Published in ESC Heart Failure, Open Access Journal, 21st April, 2017
In spite of current medical treatment approaches, mortality of chronic heart failure (HF) remains high and novel treatment modalities are thus urgently needed. A recent theory proposes a possible impact of the intestinal microbiome on the incidence and clinical course of heart failure. This study sought to systematically investigate, if there are specific changes of the intestinal microbiome in heart failure patients.
Methods and results
The intestinal microbiome of 20 patients with heart failure with reduced ejection fraction due to ischemic or dilated cardiomyopathy was investigated by applying high-throughput sequencing of the bacterial 16S rRNA gene. Microbial profiles were compared to those of matched controls in which heart failure was ruled out by clinical assessment and NT-proBNP serum levels (n = 20). According to the Shannon diversity index (which measures the intra-individual alpha-diversity) based on the distribution of operational taxonomic units (OTUs), HF cases showed a nominally significantly lower diversity index compared to controls (Pnom. = 0.01), and testing for genera abundance showed a tendency towards a decreased alpha diversity of HF patients. Beta-diversity measures (inter-individual diversity) revealed a highly significant separation of HF cases and controls, (e.g. Pweighted UniFracv = 0.004). Assessing the individual abundance of core measurable microbiota (CMM), a significant decrease of Coriobacteriaceae, Erysipelotrichaceae and Ruminococcaceae was observed on the family level. In line with that, Blautia, Collinsella, uncl. Erysipelotrichaceae and uncl. Ruminococcaceae showed a significant decrease in HF cases compared to controls on the genus level.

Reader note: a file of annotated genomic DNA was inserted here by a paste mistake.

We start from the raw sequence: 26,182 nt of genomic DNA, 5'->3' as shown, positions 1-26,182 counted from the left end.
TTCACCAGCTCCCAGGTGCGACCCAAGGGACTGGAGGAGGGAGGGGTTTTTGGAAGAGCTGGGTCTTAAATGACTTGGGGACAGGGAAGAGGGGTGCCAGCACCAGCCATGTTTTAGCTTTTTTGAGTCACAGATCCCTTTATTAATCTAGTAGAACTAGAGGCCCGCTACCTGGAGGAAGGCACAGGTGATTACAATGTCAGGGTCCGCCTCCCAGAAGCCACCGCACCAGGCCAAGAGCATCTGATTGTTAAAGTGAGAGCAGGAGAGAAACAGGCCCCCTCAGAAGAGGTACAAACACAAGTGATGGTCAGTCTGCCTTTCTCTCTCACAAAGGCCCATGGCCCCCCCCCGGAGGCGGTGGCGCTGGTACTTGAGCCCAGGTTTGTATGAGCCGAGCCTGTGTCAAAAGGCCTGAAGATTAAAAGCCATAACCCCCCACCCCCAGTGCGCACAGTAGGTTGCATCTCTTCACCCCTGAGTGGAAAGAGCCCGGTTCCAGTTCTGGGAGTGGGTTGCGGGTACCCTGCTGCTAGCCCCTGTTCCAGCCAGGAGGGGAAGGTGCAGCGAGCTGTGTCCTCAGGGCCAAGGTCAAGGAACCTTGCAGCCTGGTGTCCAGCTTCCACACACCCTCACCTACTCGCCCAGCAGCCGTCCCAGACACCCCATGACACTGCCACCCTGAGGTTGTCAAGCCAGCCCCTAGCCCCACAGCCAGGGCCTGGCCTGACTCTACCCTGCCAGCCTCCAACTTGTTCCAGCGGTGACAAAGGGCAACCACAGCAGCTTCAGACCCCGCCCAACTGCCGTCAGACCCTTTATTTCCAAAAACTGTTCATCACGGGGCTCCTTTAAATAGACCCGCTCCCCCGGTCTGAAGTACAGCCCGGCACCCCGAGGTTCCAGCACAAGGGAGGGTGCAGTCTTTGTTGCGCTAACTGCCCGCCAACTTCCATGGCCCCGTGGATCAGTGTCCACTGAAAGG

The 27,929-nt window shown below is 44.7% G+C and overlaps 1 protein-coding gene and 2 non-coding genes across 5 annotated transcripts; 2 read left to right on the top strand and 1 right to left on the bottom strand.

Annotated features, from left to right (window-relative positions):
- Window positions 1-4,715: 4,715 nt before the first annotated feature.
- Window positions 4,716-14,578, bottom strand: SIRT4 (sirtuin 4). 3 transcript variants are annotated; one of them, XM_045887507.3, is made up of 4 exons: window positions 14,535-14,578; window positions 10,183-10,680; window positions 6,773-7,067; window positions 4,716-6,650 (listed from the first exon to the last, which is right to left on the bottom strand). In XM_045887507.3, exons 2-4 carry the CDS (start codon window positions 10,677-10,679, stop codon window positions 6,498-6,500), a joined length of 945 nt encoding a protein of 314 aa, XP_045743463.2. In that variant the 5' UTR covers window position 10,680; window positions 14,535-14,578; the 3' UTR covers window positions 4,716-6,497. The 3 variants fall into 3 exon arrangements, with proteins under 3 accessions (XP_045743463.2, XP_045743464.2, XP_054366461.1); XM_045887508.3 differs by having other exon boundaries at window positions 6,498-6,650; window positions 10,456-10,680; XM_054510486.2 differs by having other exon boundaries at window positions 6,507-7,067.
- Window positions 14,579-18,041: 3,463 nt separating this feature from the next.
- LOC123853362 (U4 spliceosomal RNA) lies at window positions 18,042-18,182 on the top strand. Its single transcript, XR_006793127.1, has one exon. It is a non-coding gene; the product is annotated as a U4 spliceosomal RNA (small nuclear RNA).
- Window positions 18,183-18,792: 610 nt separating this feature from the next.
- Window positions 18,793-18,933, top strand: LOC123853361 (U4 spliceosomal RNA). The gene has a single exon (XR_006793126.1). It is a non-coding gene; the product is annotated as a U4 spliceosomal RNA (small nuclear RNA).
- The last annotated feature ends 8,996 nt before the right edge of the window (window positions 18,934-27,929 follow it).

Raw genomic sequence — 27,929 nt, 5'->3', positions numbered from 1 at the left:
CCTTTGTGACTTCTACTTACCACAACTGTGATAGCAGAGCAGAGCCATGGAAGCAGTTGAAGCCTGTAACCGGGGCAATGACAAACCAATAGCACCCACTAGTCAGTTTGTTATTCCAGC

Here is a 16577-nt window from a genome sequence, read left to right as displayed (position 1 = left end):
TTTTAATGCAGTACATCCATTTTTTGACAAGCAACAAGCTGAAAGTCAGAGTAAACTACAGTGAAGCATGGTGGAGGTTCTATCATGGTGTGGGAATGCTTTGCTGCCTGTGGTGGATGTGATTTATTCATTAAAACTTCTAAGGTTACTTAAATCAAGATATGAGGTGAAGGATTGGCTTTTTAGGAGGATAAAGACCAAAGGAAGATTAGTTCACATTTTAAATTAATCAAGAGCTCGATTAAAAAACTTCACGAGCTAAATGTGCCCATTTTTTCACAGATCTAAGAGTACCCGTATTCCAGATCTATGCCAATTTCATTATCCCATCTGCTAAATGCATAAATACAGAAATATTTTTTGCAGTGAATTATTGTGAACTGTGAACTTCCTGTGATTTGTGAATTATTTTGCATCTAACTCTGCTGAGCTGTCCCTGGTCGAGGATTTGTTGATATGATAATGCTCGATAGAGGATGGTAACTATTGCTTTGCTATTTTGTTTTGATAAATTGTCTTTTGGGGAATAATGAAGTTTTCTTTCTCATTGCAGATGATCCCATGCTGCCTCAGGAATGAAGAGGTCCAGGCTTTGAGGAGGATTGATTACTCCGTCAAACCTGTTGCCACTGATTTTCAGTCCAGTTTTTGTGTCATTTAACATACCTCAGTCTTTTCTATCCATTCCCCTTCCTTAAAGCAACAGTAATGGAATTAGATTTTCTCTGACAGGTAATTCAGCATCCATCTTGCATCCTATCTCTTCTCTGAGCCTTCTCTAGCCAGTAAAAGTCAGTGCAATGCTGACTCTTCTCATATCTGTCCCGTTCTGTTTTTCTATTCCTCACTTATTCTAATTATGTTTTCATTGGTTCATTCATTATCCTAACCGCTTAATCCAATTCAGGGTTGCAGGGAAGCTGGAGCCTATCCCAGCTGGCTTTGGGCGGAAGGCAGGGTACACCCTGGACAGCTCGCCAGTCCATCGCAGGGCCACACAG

Heart failure patients showed a significantly decreased diversity of the intestinal microbiome as well as a downregulation of key intestinal bacterial groups. Our data point to an altered intestinal microbiome as a potential player in the pathogenesis and progression of heart failure.